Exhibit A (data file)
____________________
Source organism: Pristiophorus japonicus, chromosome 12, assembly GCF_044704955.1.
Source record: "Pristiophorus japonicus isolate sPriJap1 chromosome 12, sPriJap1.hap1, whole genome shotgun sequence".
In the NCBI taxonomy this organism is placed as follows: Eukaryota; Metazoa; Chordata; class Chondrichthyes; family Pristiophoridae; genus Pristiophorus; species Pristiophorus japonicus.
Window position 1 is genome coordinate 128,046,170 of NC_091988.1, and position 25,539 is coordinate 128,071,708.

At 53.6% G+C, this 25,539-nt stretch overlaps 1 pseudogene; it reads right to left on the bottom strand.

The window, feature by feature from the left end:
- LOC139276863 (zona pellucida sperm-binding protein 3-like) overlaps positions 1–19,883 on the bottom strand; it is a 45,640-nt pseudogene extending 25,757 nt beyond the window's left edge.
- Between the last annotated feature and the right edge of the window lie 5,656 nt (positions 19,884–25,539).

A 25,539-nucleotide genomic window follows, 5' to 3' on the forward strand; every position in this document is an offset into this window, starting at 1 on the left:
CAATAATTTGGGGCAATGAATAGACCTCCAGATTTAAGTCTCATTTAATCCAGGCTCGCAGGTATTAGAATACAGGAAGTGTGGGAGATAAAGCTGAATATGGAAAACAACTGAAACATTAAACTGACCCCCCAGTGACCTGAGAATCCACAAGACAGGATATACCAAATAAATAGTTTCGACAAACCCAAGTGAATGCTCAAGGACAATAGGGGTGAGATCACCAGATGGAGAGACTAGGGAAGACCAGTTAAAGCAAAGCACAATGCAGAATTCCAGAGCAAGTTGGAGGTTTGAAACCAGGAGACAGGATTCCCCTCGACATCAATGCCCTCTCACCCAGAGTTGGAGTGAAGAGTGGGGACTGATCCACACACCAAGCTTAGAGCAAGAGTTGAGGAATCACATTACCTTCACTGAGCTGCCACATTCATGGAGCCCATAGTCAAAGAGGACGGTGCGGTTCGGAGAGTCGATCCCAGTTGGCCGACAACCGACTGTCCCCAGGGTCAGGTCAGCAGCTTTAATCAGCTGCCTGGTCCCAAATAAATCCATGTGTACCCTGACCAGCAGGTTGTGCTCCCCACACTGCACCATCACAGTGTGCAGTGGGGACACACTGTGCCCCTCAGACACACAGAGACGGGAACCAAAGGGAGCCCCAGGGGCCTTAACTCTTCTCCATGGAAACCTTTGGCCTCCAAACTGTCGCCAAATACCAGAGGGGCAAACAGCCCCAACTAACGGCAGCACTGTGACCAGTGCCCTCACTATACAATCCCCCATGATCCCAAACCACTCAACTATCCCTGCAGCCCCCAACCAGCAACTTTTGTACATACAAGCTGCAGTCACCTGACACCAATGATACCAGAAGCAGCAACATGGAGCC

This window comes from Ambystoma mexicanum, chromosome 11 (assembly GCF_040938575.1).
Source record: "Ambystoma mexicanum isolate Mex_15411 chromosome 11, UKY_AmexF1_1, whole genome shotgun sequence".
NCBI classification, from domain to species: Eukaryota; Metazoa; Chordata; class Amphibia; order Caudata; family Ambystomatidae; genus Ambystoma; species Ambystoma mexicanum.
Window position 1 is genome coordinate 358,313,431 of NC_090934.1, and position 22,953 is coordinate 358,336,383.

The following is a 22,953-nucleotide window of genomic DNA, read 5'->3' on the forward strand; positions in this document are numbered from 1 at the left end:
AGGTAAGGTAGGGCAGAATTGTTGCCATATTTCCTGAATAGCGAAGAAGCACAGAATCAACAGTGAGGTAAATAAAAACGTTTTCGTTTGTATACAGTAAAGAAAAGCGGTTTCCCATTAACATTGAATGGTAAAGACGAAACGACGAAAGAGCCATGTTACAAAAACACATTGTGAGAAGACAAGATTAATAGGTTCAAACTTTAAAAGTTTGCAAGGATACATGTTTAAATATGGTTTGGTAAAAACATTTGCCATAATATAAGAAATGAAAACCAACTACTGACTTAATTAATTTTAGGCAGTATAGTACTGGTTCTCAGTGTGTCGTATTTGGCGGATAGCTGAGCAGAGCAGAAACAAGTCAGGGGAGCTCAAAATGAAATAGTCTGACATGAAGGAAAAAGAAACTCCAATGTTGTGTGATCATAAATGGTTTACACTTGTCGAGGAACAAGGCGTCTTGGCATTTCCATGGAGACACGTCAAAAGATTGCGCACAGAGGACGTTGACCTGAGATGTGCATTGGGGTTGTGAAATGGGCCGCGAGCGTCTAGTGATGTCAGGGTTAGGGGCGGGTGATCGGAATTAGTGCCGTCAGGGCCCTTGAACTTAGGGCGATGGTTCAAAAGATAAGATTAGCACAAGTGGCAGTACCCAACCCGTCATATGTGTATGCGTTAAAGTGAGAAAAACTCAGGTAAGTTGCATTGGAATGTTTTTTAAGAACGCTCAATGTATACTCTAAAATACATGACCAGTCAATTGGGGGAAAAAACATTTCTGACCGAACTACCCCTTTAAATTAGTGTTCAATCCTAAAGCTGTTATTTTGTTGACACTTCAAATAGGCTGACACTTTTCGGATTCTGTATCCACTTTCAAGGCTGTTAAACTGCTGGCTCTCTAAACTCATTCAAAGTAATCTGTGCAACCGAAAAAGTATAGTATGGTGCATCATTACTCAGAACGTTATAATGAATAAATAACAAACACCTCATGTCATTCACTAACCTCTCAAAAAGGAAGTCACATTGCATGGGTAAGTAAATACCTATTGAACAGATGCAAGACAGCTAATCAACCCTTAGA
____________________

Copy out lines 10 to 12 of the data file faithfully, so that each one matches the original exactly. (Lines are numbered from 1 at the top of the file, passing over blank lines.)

CAATAATTTGGGGCAATGAATAGACCTCCAGATTTAAGTCTCATTTAATCCAGGCTCGCAGGTATTAGAATACAGGAAGTGTGGGAGATAAAGCTGAATATGGAAAACAACTGAAACATTAAACTGACCCCCCAGTGACCTGAGAATCCACAAGACAGGATATACCAAATAAATAGTTTCGACAAACCCAAGTGAATGCTCAAGGACAATAGGGGTGAGATCACCAGATGGAGAGACTAGGGAAGACCAGTTAAAGCAAAGCACAATGCAGAATTCCAGAGCAAGTTGGAGGTTTGAAACCAGGAGACAGGATTCCCCTCGACATCAATGCCCTCTCACCCAGAGTTGGAGTGAAGAGTGGGGACTGATCCACACACCAAGCTTAGAGCAAGAGTTGAGGAATCACATTACCTTCACTGAGCTGCCACATTCATGGAGCCCATAGTCAAAGAGGACGGTGCGGTTCGGAGAGTCGATCCCAGTTGGCCGACAACCGACTGTCCCCAGGGTCAGGTCAGCAGCTTTAATCAGCTGCCTGGTCCCAAATAAATCCATGTGTACCCTGACCAGCAGGTTGTGCTCCCCACACTGCACCATCACAGTGTGCAGTGGGGACACACTGTGCCCCTCAGACACACAGAGACGGGAACCAAAGGGAGCCCCAGGGGCCTTAACTCTTCTCCATGGAAACCTTTGGCCTCCAAACTGTCGCCAAATACCAGAGGGGCAAACAGCCCCAACTAACGGCAGCACTGTGACCAGTGCCCTCACTATACAATCCCCCATGATCCCAAACCACTCAACTATCCCTGCAGCCCCCAACCAGCAACTTTTGTACATACAAGCTGCAGTCACCTGACACCAATGATACCAGAAGCAGCAACATGGAGCC

This window comes from Ambystoma mexicanum, chromosome 11 (assembly GCF_040938575.1).
Source record: "Ambystoma mexicanum isolate Mex_15411 chromosome 11, UKY_AmexF1_1, whole genome shotgun sequence".